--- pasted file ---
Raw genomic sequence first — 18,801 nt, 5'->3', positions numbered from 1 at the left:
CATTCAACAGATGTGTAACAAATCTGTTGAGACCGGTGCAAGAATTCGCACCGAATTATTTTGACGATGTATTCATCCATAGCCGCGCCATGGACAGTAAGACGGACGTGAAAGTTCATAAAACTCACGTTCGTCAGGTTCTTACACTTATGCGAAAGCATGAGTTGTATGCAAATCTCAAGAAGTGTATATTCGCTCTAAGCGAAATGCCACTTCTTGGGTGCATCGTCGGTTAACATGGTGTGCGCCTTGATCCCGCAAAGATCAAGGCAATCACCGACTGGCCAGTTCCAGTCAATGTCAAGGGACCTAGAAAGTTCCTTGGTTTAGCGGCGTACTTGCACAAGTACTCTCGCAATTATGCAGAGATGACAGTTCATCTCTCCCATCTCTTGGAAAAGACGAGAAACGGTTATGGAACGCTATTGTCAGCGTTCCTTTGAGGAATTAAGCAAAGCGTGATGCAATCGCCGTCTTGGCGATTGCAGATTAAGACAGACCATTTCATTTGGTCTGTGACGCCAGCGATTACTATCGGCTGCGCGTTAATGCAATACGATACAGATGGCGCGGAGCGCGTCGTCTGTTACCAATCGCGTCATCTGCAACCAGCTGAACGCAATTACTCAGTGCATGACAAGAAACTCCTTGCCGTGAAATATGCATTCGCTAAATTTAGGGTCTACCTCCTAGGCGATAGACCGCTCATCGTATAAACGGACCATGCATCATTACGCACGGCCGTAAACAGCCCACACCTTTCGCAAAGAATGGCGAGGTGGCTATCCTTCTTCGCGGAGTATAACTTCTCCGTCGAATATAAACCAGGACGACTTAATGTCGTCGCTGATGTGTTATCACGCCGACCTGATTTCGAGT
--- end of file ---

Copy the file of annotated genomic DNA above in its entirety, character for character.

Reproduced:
Raw genomic sequence first — 18,801 nt, 5'->3', positions numbered from 1 at the left:
CATTCAACAGATGTGTAACAAATCTGTTGAGACCGGTGCAAGAATTCGCACCGAATTATTTTGACGATGTATTCATCCATAGCCGCGCCATGGACAGTAAGACGGACGTGAAAGTTCATAAAACTCACGTTCGTCAGGTTCTTACACTTATGCGAAAGCATGAGTTGTATGCAAATCTCAAGAAGTGTATATTCGCTCTAAGCGAAATGCCACTTCTTGGGTGCATCGTCGGTTAACATGGTGTGCGCCTTGATCCCGCAAAGATCAAGGCAATCACCGACTGGCCAGTTCCAGTCAATGTCAAGGGACCTAGAAAGTTCCTTGGTTTAGCGGCGTACTTGCACAAGTACTCTCGCAATTATGCAGAGATGACAGTTCATCTCTCCCATCTCTTGGAAAAGACGAGAAACGGTTATGGAACGCTATTGTCAGCGTTCCTTTGAGGAATTAAGCAAAGCGTGATGCAATCGCCGTCTTGGCGATTGCAGATTAAGACAGACCATTTCATTTGGTCTGTGACGCCAGCGATTACTATCGGCTGCGCGTTAATGCAATACGATACAGATGGCGCGGAGCGCGTCGTCTGTTACCAATCGCGTCATCTGCAACCAGCTGAACGCAATTACTCAGTGCATGACAAGAAACTCCTTGCCGTGAAATATGCATTCGCTAAATTTAGGGTCTACCTCCTAGGCGATAGACCGCTCATCGTATAAACGGACCATGCATCATTACGCACGGCCGTAAACAGCCCACACCTTTCGCAAAGAATGGCGAGGTGGCTATCCTTCTTCGCGGAGTATAACTTCTCCGTCGAATATAAACCAGGACGACTTAATGTCGTCGCTGATGTGTTATCACGCCGACCTGATTTCGAGT